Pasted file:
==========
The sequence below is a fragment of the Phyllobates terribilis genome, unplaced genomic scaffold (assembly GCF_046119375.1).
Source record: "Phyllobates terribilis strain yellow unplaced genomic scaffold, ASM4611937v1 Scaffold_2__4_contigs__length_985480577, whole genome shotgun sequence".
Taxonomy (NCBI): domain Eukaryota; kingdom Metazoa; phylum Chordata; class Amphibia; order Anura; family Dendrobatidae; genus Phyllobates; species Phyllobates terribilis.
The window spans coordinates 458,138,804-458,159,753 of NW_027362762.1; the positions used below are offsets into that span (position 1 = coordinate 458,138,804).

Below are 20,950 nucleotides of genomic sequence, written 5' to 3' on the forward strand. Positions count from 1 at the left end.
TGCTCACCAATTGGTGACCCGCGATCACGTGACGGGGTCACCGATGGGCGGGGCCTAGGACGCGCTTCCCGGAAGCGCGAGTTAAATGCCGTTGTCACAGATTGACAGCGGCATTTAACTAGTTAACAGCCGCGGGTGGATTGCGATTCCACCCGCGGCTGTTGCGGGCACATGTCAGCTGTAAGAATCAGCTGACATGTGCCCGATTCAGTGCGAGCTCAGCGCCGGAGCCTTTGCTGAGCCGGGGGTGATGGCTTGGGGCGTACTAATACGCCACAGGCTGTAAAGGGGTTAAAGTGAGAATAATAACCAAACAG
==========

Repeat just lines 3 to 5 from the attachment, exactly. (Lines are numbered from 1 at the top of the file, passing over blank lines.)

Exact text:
Taxonomy (NCBI): domain Eukaryota; kingdom Metazoa; phylum Chordata; class Amphibia; order Anura; family Dendrobatidae; genus Phyllobates; species Phyllobates terribilis.
The window spans coordinates 458,138,804-458,159,753 of NW_027362762.1; the positions used below are offsets into that span (position 1 = coordinate 458,138,804).

Below are 20,950 nucleotides of genomic sequence, written 5' to 3' on the forward strand. Positions count from 1 at the left end.